Elite sports and refugees
Elite sports and refugees
What are the connections between high-level sport and work with displaced people?
For refugee children and youth, elite sport is often an escape, a way to forget, for a short time, the challenges of their lives and to enjoy watching their heroes compete at the highest level. Recently, however, the possibility to compete in sport at the highest level has become a reality for some of the world’s refugees. Professional sport is providing opportunities for refugees to find livelihoods opportunities, identify pathways into further education and to be role models to the almost 80 million displaced people globally.
In 2016, the International Olympic Committee (IOC), supported by UNHCR, launched the most public facing collaboration of their 25-year partnership, the IOC Refugee Olympic Team, announced for the Rio Olympic Games 2016. The aim behind the creation of the Refugee Olympic Team was to send a message of hope to displaced people around the world and give a global platform to the plight of refugees. It also aimed to increase access to elite-level sport for the world’s refugees. The IOC, sports federations, national Olympic committees and UNHCR worked to identify talented refugee athletes. 10 of them were eventually selected to make the first ever IOC Refugee Olympic Team.
Competing under the Olympic Flag, the athletes were well received by the global sport watching public and have been an inspiration for young refugees around the world. The IOC continues to support the 10 athletes from the Rio Games to train for the Olympic Games Tokyo 2020, and have, since Rio, added another 40 refugee athletes to their Refugee Athlete Scholarship Programme, managed and funded by Olympic Solidarity. A second Refugee Olympic Team will participate at the Olympic Games Tokyo 2020, which were postponed until 2021 as a result of the COVID-19 pandemic.
Since the creation of the Refugee Olympic Team, other sports associations and federations have introduced refugee athletes in major sporting events. While the Rio 10 made the headlines at the Olympics in 2016, the International Paralympic Committee (IPC) fielded an Independent Paralympic Team with 2 refugee athletes that took part at the Rio 2016 Paralympics. They competed under the Paralympic flag.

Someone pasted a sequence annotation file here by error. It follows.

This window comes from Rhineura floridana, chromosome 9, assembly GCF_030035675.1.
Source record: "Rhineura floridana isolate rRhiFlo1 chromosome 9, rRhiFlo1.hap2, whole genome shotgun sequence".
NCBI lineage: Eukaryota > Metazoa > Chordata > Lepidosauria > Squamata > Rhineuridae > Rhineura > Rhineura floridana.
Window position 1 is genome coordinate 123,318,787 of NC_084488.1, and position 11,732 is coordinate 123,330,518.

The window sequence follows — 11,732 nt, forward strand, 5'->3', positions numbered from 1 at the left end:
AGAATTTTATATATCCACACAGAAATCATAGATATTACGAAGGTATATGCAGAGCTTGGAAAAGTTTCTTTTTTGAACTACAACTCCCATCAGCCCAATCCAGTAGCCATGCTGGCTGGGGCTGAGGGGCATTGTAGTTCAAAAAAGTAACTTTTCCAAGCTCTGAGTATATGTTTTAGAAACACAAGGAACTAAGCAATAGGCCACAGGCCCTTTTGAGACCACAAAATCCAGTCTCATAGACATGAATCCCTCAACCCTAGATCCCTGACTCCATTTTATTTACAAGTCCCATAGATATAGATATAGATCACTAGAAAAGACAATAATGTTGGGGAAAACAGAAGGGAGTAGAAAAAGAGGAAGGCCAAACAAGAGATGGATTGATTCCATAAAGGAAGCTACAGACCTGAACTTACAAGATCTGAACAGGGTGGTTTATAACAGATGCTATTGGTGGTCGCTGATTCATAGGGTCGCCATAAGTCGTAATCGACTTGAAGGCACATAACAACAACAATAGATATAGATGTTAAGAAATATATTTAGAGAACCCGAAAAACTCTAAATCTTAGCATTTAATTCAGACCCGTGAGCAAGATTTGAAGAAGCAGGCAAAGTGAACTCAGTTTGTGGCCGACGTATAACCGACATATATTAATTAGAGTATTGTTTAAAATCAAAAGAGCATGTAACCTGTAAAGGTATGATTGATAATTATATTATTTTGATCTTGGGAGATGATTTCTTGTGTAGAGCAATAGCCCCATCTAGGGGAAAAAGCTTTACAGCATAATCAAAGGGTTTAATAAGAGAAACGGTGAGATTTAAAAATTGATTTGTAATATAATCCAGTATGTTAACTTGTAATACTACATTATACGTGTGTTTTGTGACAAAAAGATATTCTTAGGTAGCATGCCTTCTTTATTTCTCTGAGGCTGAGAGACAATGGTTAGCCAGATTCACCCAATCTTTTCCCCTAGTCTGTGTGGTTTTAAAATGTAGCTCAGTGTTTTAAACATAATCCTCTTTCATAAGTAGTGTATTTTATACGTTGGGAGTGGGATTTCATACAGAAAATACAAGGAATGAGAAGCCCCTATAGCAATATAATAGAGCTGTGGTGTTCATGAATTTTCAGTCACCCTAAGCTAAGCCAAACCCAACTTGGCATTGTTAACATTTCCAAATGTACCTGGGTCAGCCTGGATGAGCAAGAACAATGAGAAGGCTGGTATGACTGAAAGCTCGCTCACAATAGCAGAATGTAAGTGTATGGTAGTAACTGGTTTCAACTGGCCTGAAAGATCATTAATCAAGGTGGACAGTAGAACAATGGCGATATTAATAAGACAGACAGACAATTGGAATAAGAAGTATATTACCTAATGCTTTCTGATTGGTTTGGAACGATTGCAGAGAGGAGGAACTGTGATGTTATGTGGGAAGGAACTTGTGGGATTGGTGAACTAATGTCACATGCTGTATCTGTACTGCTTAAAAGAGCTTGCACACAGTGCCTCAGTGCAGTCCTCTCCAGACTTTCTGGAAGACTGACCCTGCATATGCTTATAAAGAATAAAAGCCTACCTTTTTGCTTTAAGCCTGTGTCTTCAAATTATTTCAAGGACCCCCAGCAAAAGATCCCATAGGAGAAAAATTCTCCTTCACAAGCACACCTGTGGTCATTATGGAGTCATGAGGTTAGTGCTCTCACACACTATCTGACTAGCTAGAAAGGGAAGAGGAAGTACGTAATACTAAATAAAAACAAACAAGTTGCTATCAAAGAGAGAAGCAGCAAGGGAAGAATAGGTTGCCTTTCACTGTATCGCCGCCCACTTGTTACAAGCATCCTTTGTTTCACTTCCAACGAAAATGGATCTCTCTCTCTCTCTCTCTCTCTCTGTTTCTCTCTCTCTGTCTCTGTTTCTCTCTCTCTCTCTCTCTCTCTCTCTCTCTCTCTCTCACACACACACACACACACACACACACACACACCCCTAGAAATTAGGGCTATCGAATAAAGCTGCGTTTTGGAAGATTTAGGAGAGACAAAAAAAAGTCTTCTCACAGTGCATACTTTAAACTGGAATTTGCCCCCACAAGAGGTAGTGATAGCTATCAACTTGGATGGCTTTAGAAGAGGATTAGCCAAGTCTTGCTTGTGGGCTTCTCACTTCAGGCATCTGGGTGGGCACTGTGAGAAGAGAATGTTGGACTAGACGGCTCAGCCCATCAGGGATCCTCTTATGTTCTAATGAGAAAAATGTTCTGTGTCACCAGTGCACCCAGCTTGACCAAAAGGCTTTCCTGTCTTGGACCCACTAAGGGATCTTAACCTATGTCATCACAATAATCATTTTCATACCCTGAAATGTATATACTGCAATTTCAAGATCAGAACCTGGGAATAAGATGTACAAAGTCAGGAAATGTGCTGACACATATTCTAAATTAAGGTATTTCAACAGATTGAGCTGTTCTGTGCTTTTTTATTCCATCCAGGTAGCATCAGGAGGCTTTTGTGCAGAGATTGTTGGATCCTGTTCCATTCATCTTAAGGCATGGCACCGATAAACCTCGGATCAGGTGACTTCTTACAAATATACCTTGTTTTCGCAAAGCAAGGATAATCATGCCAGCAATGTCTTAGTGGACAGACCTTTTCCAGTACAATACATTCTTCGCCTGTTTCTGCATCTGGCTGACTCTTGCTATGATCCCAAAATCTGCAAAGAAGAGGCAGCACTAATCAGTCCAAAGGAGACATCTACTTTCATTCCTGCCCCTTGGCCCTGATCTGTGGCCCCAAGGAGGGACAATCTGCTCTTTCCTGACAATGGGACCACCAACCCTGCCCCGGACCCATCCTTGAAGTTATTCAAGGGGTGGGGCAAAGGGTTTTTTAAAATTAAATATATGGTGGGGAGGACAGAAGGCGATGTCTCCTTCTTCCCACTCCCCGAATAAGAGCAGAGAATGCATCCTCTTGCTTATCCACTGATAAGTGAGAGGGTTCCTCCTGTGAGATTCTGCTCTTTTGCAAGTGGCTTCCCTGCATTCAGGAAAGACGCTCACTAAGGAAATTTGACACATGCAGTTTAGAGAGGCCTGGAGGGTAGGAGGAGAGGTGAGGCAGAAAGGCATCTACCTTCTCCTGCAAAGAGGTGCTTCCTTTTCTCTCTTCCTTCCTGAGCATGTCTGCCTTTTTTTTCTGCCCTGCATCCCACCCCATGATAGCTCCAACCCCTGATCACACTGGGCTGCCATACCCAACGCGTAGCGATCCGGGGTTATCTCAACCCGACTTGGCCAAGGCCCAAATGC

At the 2017 Athletics World Championship, World Athletics – the governing body for athletics – introduced an Athlete Refugee Team, which has competed at numerous events, including athletes who competed at the Rio 2016 Olympics and new talented refugee athletes. World Athletics has continued to support refugee athletes to compete in events around the world as part of the Athletic Refugee Team (ART). World Taekwondo and World Judo have also facilitated the participation of refugee athletes in national and international competition as part of their own commitments to support refugees in their sports.
Kakuma Kalobeyei Stars and Kakuma United Football Teams
Kakuma Kalobeyei Stars (KK Stars) is the first refugee women’s football team to play in the Kenya National League. Made of up of players from across the Kakuma refugee camp and Kalobeyei integrated refugee settlement in Kenya’s Turkana county, the team has players from both refugee and host community backgrounds. The players are the best from the Kakuma Divas league, which is a women’s league of ten teams based in Kakuma refugee camp that are registered in the sub-county league.
Kakuma United is the men’s equivalent of the KK Stars. It is composed of players from seven different nationalities, drawn from the refugee and host communities at the Kakuma refugee camp and Kalobeyei settlement. They play in the National League and Division 2 – Western League. There are sixteen men’s teams playing in the Kakuma Premier League which are also registered in the sub-county league.
Over 40 referees and coaches from Kakuma and Kalobeyei were also trained and certified by the Kenya Football Federation, which manages football in the country, with the aim of ensuring professionalism in the game.
Both teams have been established by the communities with the support of UNHCR and partners in Kakuma.